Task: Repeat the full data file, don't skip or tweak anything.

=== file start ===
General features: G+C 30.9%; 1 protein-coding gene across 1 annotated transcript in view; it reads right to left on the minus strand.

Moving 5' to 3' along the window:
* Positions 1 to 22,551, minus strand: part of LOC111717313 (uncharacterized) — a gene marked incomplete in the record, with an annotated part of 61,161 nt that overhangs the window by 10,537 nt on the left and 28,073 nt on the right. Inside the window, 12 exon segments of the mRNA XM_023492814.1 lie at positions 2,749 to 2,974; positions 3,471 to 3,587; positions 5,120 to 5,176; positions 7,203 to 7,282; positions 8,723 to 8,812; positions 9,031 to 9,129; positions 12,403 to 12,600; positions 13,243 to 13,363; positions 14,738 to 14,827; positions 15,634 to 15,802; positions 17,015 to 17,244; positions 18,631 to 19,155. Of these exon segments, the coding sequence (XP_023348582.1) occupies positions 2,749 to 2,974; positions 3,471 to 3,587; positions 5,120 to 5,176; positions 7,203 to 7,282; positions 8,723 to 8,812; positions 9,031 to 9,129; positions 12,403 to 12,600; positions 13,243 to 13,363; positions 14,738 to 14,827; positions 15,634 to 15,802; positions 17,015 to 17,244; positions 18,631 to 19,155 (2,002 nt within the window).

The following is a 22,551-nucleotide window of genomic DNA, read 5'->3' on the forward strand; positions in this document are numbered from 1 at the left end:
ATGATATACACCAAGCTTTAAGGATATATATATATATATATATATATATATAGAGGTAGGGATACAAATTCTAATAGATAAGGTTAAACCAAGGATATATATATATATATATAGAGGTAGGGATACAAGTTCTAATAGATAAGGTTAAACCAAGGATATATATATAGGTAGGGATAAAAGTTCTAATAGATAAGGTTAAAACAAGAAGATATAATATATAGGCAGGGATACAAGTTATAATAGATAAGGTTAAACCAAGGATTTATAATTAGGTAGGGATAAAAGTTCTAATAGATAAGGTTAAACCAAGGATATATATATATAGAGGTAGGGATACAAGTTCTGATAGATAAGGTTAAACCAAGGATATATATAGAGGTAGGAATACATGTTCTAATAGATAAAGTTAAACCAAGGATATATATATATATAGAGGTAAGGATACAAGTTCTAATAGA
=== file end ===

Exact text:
General features: G+C 30.9%; 1 protein-coding gene across 1 annotated transcript in view; it reads right to left on the minus strand.

Moving 5' to 3' along the window:
* Positions 1 to 22,551, minus strand: part of LOC111717313 (uncharacterized) — a gene marked incomplete in the record, with an annotated part of 61,161 nt that overhangs the window by 10,537 nt on the left and 28,073 nt on the right. Inside the window, 12 exon segments of the mRNA XM_023492814.1 lie at positions 2,749 to 2,974; positions 3,471 to 3,587; positions 5,120 to 5,176; positions 7,203 to 7,282; positions 8,723 to 8,812; positions 9,031 to 9,129; positions 12,403 to 12,600; positions 13,243 to 13,363; positions 14,738 to 14,827; positions 15,634 to 15,802; positions 17,015 to 17,244; positions 18,631 to 19,155. Of these exon segments, the coding sequence (XP_023348582.1) occupies positions 2,749 to 2,974; positions 3,471 to 3,587; positions 5,120 to 5,176; positions 7,203 to 7,282; positions 8,723 to 8,812; positions 9,031 to 9,129; positions 12,403 to 12,600; positions 13,243 to 13,363; positions 14,738 to 14,827; positions 15,634 to 15,802; positions 17,015 to 17,244; positions 18,631 to 19,155 (2,002 nt within the window).

The following is a 22,551-nucleotide window of genomic DNA, read 5'->3' on the forward strand; positions in this document are numbered from 1 at the left end:
ATGATATACACCAAGCTTTAAGGATATATATATATATATATATATATATATAGAGGTAGGGATACAAATTCTAATAGATAAGGTTAAACCAAGGATATATATATATATATATAGAGGTAGGGATACAAGTTCTAATAGATAAGGTTAAACCAAGGATATATATATAGGTAGGGATAAAAGTTCTAATAGATAAGGTTAAAACAAGAAGATATAATATATAGGCAGGGATACAAGTTATAATAGATAAGGTTAAACCAAGGATTTATAATTAGGTAGGGATAAAAGTTCTAATAGATAAGGTTAAACCAAGGATATATATATATAGAGGTAGGGATACAAGTTCTGATAGATAAGGTTAAACCAAGGATATATATAGAGGTAGGAATACATGTTCTAATAGATAAAGTTAAACCAAGGATATATATATATATAGAGGTAAGGATACAAGTTCTAATAGA